Just as an old bridge would become unsafe as the structure was compromised, your feet can experience the same. If you have PTTD
and the tendon continues to weaken, it simply won't be able hold up your arch. In this situation,
the arch can fall or collapse, which is referred to as adult-acquired flat foot. You may experience pain and tenderness behind the inside of the ankle. Over time, in addition to the flattening of the
foot, you may also notice a misalignment of the heel so that it no longer aligns underneath the rest of the leg. A tightening of the heel cord, arthritis, and possible deformity of the ankle joint
may also occur. You may feel the discomfort move from the inside to the outside of the ankle as well. Flat foot can also contribute to problems with the plantar fascia, which is the tendon that runs
along the length of your arch.
Flat feet causes greater pressure on the posterior tibial tendon than normal. As the person with flat feet ages, the muscles, tendons and ligaments weaken. Blood supplies diminish as arteries narrow.
These conditions are magnified for obese patients because of their increased weight and atherosclerosis. Finally, the tendon gives out or tears. Most of the time, this is a slow process. Once the
posterior tibial tendon and ligaments stretch, body weight causes the bones of the arch to move out of position. The foot rotates inward (pronation), the heel bone is tilted to the inside, and the
arch appears collapsed. In some cases, the deformity progresses until the foot dislocates outward from the ankle joint.
Patients often experience pain and/or deformity at the ankle or hindfoot. When the posterior tibial tendon does not work properly, a number of changes can occur to the foot and ankle. In the earlier
stages, symptoms often include pain and tenderness along the posterior tibial tendon behind the inside of the ankle. As the tendon progressively fails, deformity of the foot and ankle may occur. This
deformity can include progressive flattening of the arch, shifting of the heel so that it no longer is aligned underneath the rest of the leg, rotation and deformity of the forefoot, tightening of
the heel cord, development of arthritis, and deformity of the ankle joint. At certain stages of this disorder, pain may shift from the inside to the outside aspect of the ankle as the heel shifts
outward and structures are pinched laterally.
Diagnostic testing is often used to diagnose the condition and help determine the stage of the disease. The most common test done in the office setting are weightbearing X-rays of the foot and ankle.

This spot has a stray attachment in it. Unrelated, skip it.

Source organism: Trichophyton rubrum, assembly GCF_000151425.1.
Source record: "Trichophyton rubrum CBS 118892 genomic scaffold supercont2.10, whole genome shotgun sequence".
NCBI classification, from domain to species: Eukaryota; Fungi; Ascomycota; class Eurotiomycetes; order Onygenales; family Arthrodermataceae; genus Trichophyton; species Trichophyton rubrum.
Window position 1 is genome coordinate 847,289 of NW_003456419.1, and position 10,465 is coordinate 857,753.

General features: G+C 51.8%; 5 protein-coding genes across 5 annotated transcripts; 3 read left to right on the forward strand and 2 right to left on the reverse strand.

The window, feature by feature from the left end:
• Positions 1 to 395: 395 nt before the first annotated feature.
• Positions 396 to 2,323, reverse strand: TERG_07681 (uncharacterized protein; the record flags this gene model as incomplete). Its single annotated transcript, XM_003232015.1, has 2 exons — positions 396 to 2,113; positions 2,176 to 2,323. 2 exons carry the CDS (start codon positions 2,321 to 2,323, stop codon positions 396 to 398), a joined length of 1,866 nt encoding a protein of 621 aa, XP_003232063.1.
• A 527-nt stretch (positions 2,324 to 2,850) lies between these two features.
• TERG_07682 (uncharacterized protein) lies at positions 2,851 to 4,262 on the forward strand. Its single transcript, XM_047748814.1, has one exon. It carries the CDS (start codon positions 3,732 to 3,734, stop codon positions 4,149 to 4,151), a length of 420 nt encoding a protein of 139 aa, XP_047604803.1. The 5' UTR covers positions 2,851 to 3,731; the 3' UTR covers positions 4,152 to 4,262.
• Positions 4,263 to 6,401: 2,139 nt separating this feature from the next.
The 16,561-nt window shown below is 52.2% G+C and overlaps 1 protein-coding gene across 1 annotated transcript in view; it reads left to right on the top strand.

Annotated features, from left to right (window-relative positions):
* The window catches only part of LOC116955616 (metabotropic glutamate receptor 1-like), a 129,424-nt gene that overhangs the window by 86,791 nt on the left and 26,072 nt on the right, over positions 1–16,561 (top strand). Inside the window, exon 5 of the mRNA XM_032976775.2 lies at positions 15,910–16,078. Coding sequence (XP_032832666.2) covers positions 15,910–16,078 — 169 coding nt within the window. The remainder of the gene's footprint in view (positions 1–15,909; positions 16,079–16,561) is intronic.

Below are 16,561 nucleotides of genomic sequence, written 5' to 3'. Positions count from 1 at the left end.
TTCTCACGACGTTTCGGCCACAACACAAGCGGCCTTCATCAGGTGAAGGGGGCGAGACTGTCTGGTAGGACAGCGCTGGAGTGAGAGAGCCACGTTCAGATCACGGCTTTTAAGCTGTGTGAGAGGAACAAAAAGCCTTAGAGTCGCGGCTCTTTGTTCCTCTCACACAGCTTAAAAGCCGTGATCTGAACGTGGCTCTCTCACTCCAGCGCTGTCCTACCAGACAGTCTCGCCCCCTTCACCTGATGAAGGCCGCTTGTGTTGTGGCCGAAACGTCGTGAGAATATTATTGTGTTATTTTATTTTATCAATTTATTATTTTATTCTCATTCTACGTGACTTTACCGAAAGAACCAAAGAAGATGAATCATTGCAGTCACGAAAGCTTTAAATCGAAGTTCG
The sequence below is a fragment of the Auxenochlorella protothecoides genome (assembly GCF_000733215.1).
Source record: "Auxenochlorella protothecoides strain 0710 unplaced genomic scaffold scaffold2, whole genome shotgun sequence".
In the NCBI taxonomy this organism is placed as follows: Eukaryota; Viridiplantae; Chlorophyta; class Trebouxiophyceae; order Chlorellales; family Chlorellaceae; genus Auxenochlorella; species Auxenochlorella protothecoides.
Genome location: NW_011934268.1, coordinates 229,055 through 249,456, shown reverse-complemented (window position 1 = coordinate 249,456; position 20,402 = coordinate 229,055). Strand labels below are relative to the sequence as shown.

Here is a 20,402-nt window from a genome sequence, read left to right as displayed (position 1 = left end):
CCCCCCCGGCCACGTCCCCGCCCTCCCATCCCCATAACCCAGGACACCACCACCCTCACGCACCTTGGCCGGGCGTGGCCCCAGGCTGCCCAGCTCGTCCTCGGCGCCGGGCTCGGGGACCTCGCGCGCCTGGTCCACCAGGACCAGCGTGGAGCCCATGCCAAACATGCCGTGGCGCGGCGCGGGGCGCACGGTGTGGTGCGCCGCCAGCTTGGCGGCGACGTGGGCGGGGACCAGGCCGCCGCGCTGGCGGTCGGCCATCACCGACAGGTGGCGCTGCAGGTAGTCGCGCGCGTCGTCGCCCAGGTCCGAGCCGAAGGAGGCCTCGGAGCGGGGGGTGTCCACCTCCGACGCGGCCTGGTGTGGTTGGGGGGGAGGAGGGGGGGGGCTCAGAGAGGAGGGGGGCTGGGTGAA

These assess joint alignment and osteoarthritis. If tendon tearing or rupture is suspected, the gold standard test would be MRI. The MRI is used to check the tendon, surrounding ligament structures
and the midfoot and hindfoot joints. An MRI is essential if surgery is being considered.
Non surgical Treatment
Nonoperative treatment of posterior tibial tendon dysfunction can be successful with the Arizona AFO brace, particularly when treatment is initiated in the early stages of the disease. This mandates
that the orthopedist has a high index of suspicion when evaluating patients to make an accurate diagnosis. Although there is a role for surgical management of acquired flat feet, a well-fitted,
custom-molded leather and polypropylene orthosis can be effective at relieving symptoms and either obviating or delaying any surgical intervention. In today's climate of patient satisfaction directed
health care, a less invasive treatment modality that relieves pain may prove to be more valuable than similar pain relief that is obtained after surgery. Questions regarding the long-term results of
bracing remain unanswered. Future studies are needed to determine if disease progression and arthrosis occur despite symptomatic relief with a brace. Furthermore, age- and disease stage-matched
control groups who are randomized to undergo surgery or bracing are necessary to compare these different treatment modalities.
Although non-surgical treatments can successfully manage the symptoms, they do not correct the underlying problem. It can require a life-long commitment to wearing the brace during periods of
increased pain or activity demands. This will lead a majority of patients to choose surgical correction of the deformity, through Reconstructive Surgery. All of the considerations that were extremely
important during the evaluation stage become even more important when creating a surgical plan. Generally, a combination of procedures are utilized in the same setting, to allow full correction of
the deformity. Many times, this can be performed as a same-day surgery, without need for an overnight hospital stay. However, one or two day hospital admissions can be utilized to help manage the
post-operative pain. Although the recovery process can require a significant investment of time, the subsequent decades of improved function and activity level, as well as decreased pain, leads to a
substantial return on your investment.